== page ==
While drama can be great fun, when we get lost in our own drama, life appears darker than it is.
Cutting through drama is often the last thing we want to do when we are deeply engaged in it.
We love drama because:
1. It makes whatever is going on with us seem very important—when it isn’t at all.
2. It justifies throwing a tantrum, eating rich deserts, or not getting on with growing up.
3. It makes us seem so right and like we have been so wronged.
Quick drama test.
To discover if you are consumed with drama, place the back of your right or left wrist on your forehead, tilt your head back, and feign that whatever is happening is causing an instantaneous ending of the world as you know it.
If this “drama gesture” feels odd or funny, then you probably aren’t steeped in drama—but if it feels appropriate and familiar, then you may just be acting out more and enjoying life less.
Drama is defined as a play or an exciting, emotional, or unexpected series of events.
Drama leads us into overreacting. It is an attention-getting device, a way of justifying ourselves, and an attempt to steal the limelight from other people and lesser moments.
Drama suggests that we are powerless, overcome by forces beyond our control; it provides a path to escalating a social slight, small offense, or misstep from a mole hill into a mountain.
In the face of real tragedy—like death, loss of love, or injury—drama isn’t necessary, because what has taken place is real and obviously life changing and important. Drama is the mischief we get up to when we don’t think we deserve attention but still want it.
The problem with drama.
The sneaky role drama plays is that it distracts us from the fact that our lives are composed of mostly mundane, less than noteworthy moments—and in those moments, we are lovable, adorable, and human. In those moments, we can get on with celebrating who we really are—quietly, deeply, and often.
However, we are scared of ordinary moments, because they have us question our value. They have us imagine ourselves to be ordinary, common, or worthless. Drama distracts from these fears. In doing so, it draws the focus of attention away from grounded wholeness and on to knee-jerk reactions.
Drama offers us the pretense of importance, while really just reminding us that on top of being good people, we are also bad actors.
Dwelling on what we imagine shouldn’t have happened (or glorifying what did) is pure dramatic escapism. It’s easy to become addicted to drama and to resist more than we embrace. And when we do, it is time to cut through the drama.
Five secrets for cutting through drama:
1. Pull back the veil of drama to discover the humor that lies underneath our pretenses of importance. The killdeer, a bird that nests on the ground, feigns a broken wing to distract a predator from its nest. We feign a broken heart or the end of the world to distract ourselves from the pleasure in each moment. Now that really is funny.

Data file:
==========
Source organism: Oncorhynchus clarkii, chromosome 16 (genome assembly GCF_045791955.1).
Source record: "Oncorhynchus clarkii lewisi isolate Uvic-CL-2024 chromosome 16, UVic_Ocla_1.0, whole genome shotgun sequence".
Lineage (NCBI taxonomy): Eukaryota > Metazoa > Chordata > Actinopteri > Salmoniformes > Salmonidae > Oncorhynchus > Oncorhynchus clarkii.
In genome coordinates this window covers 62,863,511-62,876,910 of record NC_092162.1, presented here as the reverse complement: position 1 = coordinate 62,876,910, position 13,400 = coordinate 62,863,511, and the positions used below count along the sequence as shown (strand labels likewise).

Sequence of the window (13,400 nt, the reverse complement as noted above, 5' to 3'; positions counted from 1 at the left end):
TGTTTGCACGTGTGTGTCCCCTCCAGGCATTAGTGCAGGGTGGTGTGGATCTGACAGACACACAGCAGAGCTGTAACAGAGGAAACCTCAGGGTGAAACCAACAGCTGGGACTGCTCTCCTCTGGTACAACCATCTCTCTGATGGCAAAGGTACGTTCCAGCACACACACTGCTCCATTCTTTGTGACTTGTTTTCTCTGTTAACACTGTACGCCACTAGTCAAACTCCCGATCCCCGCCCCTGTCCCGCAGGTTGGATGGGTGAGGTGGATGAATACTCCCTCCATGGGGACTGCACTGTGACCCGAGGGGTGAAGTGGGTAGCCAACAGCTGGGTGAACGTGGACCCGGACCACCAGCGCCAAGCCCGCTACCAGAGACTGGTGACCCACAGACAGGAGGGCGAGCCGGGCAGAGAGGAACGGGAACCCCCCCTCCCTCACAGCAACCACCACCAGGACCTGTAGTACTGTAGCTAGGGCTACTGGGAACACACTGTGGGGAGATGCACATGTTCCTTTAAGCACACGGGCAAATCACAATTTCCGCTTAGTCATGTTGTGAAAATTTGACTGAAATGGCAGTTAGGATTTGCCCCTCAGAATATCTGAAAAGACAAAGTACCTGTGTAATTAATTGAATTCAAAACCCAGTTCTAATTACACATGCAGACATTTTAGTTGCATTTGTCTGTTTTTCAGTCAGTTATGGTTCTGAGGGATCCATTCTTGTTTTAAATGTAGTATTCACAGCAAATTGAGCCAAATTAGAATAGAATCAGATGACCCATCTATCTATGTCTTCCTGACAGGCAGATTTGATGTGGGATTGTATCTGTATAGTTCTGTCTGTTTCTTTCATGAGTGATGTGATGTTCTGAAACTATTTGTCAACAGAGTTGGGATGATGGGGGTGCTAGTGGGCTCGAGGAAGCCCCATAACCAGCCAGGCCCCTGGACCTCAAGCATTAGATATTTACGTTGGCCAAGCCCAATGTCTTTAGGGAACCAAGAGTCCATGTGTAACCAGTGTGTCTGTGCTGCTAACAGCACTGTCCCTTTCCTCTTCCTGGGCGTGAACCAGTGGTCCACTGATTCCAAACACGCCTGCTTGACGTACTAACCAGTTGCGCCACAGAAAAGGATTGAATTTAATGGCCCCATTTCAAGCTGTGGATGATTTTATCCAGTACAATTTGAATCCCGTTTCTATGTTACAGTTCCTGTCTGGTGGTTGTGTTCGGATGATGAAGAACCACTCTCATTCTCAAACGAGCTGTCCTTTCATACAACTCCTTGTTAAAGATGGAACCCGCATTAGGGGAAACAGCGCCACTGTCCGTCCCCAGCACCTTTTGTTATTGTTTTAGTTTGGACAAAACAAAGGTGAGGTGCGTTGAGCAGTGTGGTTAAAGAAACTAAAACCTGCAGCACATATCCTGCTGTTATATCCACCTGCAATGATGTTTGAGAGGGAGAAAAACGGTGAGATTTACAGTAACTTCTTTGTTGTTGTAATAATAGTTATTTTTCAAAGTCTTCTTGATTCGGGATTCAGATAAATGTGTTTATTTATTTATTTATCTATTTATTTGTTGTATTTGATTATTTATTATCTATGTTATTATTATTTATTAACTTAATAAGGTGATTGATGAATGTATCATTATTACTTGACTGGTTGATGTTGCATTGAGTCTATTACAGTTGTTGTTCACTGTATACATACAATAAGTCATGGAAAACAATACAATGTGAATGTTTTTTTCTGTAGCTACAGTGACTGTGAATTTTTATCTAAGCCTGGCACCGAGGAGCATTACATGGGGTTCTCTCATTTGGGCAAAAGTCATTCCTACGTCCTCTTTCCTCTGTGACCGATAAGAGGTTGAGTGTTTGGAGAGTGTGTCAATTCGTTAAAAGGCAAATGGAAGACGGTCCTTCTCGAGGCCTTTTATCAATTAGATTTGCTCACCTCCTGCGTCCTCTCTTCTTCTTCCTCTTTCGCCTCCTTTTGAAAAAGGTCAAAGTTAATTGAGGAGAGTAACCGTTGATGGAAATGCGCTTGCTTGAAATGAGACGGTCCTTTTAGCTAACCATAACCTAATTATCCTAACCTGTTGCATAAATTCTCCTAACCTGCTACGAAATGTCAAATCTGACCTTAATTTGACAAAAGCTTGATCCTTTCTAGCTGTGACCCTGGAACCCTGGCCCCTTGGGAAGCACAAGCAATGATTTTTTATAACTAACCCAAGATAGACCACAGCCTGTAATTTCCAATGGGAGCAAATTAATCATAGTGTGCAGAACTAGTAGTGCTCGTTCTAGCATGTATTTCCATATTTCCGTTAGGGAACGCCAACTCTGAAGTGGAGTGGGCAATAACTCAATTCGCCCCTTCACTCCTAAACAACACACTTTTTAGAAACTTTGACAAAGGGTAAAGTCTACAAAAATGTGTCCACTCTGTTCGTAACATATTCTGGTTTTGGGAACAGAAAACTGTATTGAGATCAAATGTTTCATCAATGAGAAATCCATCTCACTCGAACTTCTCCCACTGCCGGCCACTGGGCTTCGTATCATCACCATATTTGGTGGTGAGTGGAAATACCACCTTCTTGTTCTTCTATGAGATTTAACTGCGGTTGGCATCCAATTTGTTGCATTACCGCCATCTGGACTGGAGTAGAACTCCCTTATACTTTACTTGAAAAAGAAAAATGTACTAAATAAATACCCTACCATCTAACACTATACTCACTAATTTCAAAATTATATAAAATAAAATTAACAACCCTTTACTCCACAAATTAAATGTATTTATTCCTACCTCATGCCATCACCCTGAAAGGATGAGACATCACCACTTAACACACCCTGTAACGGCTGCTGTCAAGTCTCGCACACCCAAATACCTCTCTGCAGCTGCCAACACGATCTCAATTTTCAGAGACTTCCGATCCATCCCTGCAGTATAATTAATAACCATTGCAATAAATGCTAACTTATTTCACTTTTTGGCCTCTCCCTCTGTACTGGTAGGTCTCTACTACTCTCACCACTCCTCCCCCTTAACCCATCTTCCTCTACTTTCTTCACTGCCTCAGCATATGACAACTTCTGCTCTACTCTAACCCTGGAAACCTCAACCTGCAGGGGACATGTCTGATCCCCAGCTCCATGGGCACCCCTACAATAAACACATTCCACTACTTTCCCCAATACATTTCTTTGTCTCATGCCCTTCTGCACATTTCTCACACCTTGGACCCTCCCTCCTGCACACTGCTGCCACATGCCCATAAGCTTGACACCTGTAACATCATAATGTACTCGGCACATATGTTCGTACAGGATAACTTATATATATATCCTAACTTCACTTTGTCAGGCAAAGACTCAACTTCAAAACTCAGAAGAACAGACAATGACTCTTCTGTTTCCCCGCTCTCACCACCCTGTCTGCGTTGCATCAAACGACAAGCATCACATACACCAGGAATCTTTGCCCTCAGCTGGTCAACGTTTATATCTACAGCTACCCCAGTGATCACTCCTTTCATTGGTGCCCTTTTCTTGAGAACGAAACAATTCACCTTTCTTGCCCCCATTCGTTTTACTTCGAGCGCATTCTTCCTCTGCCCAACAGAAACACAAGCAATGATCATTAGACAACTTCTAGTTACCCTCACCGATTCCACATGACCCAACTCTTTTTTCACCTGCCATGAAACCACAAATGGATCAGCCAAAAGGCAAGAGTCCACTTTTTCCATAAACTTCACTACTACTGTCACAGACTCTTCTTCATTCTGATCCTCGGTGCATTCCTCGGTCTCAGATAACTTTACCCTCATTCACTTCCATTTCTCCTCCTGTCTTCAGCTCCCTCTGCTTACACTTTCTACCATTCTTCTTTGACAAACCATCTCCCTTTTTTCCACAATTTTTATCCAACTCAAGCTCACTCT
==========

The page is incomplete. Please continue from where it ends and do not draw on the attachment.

2. Notice that when you open your eyes first thing in the morning, you are just you—but the moment your attention focuses on all the things you have to do, or you imagine the possible pitfalls and potholes that await you, then you are already engaged in drama. Let who you are shine through—without identifying with your burdens, the things that happen to you, or all that you must do.
3. Notice the sensations in your hands, arms, legs, torso, and face. These sensations don’t need to be inflated to provide evidence for your existence and offer a moment worth feeling. Feeling physical feelings will entertain and keep you from falling off the precipice of emotions into drama.
4. Don’t believe your thoughts, especially when you are “awfulizing” or “wonderfulizing.” Catch yourself blowing things out of proportion and laugh. Laughing at ourselves makes life worth living.
5. Seek and embrace, rather than trying to escape embarrassing moments. Let yourself bask in your own being just as it is. Stubbing a toe isn’t the end of the world—nor is having to call your mom, or catching a cold.
My son called last night. He was coughing constantly, his nose was running, and he felt awful. Though his symptoms weren’t terminal, he imagined that he was at death’s doorway.
He was dramatizing a common cold. Pointing this out to him would have been rude. However, noticing it reminded me that I have an ex-girlfriend I haul into my memory when I’ve nothing better to do, that a pound gained doesn’t mean I am becoming the size of the Goodyear Blimp, and that I really don’t need to get a chapter on my new book done today to prove myself of value.
Court ordinary moments, and you will discover that they are extraordinary without adding any drama at all. But play them up, and you will live a life of pretense still dwelling on the loss of your high school boyfriend, lamenting all the things you have to do, or the burdens that you “simply must bare.”
When all else fails in the face of drama, enjoy it.
Sure, drama makes life and living harder, but it also provides an escape from reality into theater. It provides a break when you need it most—but like a piece of chocolate silk pie, it is good once and a while, but doesn’t really nourish us.
Drama is part of life, but so is comedy, adventure, and documentary.
If you simply can’t get out of your drama, then by all means, dramatize your drama—revealing it to be absurd. Have cutting your nails be an impossible chore, or breathing to be burdensome, or going to yoga or not become a life-changing decision. Discovering how ridiculous drama is tends to sober us up and remind us that life—just as it is—is full, robust, and worth living.
Author: Jerry Stocking
Editor: Yoli Ramazzina